Coroner Office Blames Doki Doki Literature Club For Teen Suicide

Doki Doki Literature Club

Shortly after the World Health Organization decided to add gaming disorder to the ICD-11 mental health disease listings, there’s a report from out of Sunderland, England that puts the blame of a 15-year-old boy’s suicide on the visual novel, Doki Doki Literature Club.

Yes, according to the British outlet Sunderland Echo, an ongoing investigation into a 15-year-old boy’s suicide is currently putting the blame on Doki Doki Literature Club. The coroner office overseeing the case even sent out a warning, stating…

“I believe the information is so concerning that this warrants my writing at this stage to make the local authorities aware of the issue so appropriate information can be disseminated.”


“This has arisen due to the fact I am conducting the inquest into the death of a 15-year-old-boy who died earlier this year. Evidence obtained suggested he had used an online game called Doki Doki.”

First of all, Doki Doki Literature Club is not an online game, it’s a visual novel for PC. For the casuals out there visiting this site for the very first time, it means that install the game on your PC, open the game through the Steam client, and you read through the story like novel, only there are pictures of pretty anime girls to help make the reading more tolerable.

The game itself has a mature warning before you even get to the store page on Steam. The tags list it as a psychological horror game that’s classified as anime-horror.

It’s the equivalent of a standard written horror novel that you can pick up from a library if you’re a Luddite or download to your Kindle if you’re a technocrat.

The game was made by Team Salvato and has been available for download since September, 2017. Millions of people have downloaded the free visual novel, according to Steam Spy, and it reaches more than 2.5 million people every week through social media feeds and YouTube Let’s Play videos.

Despite the game having wide appeal and being available for almost a year without any incidents associated with it, the Sunderland Safeguarding Children Board’s chairman of the board, Sir Paul Ennals, has issued a health warning to schools across the country, stating…

“The Sunderland Safeguarding Children Board and its national and regional partners all work together to protect children and young people and promote their welfare.


Part of this is sharing concerns about issues and community safety messages on how they might be addressed. On this occasion it was to share information with schools about the death of a young person outside of our area, which the coroner at the inquest felt it was relevant to share with colleagues across the country.”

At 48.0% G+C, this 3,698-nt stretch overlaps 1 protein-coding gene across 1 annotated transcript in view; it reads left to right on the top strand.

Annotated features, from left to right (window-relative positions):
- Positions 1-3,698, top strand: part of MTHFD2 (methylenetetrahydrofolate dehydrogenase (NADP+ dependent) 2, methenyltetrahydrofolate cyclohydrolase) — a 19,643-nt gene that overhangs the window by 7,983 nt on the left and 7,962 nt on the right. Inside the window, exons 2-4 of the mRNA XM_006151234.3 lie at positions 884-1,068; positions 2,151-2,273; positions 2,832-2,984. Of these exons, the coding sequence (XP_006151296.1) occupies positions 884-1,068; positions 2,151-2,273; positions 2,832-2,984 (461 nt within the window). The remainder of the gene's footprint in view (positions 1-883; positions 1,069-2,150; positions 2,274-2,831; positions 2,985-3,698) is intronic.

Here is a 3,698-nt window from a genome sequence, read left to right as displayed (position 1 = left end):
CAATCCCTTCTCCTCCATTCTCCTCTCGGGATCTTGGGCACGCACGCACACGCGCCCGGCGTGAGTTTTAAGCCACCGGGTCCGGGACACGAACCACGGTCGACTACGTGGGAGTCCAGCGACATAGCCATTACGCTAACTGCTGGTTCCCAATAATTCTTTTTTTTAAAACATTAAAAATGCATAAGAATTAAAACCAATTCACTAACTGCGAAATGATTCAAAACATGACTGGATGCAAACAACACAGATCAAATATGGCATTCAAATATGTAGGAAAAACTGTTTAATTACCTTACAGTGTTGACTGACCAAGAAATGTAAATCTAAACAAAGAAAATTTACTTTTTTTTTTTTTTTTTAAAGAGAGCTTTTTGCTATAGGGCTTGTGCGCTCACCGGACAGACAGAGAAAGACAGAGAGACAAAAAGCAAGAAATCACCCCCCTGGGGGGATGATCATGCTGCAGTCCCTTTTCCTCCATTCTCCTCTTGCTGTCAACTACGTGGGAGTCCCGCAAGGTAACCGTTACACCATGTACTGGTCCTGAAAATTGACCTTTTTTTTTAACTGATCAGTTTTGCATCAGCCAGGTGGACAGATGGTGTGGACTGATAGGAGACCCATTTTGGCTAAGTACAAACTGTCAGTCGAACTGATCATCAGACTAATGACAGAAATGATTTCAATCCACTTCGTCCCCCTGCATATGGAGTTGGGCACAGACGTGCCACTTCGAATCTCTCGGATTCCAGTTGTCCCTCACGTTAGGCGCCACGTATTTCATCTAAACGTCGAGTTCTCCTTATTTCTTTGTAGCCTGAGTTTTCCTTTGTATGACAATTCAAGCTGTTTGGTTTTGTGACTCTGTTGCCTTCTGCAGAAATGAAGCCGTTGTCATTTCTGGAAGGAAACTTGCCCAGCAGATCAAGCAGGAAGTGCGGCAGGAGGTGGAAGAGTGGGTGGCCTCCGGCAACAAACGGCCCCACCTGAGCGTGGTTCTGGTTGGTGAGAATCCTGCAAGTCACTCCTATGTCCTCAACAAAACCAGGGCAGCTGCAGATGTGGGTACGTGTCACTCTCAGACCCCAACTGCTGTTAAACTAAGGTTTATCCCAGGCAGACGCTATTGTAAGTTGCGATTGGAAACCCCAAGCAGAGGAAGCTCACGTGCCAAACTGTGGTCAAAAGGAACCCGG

The game has a warning on the store page that it’s not suitable for children or those who are easily disturbed due to the fact that it takes a lot of inspiration from Korean horror films. The literature club ends up getting wrapped up in a mysterious string of unnatural deaths, and a fourth-wall subplot unfolds about the characters in the game being driven into a deep depression until they go mad and commit suicide.

How the game had any effect on the 15-year-old’s suicide isn’t explained in the Sunderland report, leaving most media outlets to ramp up the public moral panic over Doki Doki Literature Club.

A general search for the game now pulls up Google News carousels about the game being linked to the boy’s death, despite no evidence being presented as to how exactly it caused his suicide.

Outlets are also doing profiles on Doki Doki Literature Club, portraying it as some kind of mental health risk.

The Sun, in fact, interviewed the victim’s father, Darren Walmsley, who claimed that the game wouldn’t leave his son alone, saying…

“Ben was growing up fast. It is hard for parents but this needs to be highlighted. There is no confirmation yet, but we believe that the game could be linked to Ben’s death.


“Characters suggest things and you decide what to do. It drags you in and they make it very real. Ben did not speak about it, but parents need to be aware of this game and other similar games.


“It is free to download but once you get into it, it will not leave you alone. The characters befriend and love you and give you tasks to do but if you do not do them, they turn nasty.”

With the White House attempting to blame violent video games for recent school shootings – despite a lot of evidence stating the contrary – and the World Health Organization labeling gaming disorder as a mental health risk, and feminist critics and activists posing as journalists blaming video games for rape culture – despite studies and evidence stating the contrary – it’s no surprise to see media outlets going the extra mile to place the blame of youth suicide on free-to-play visual novels.

You can acquire a free copy of Doki Doki Literature Club and play through it for yourself by acquiring it from the Steam store page.

(Thanks for the news tip Rough)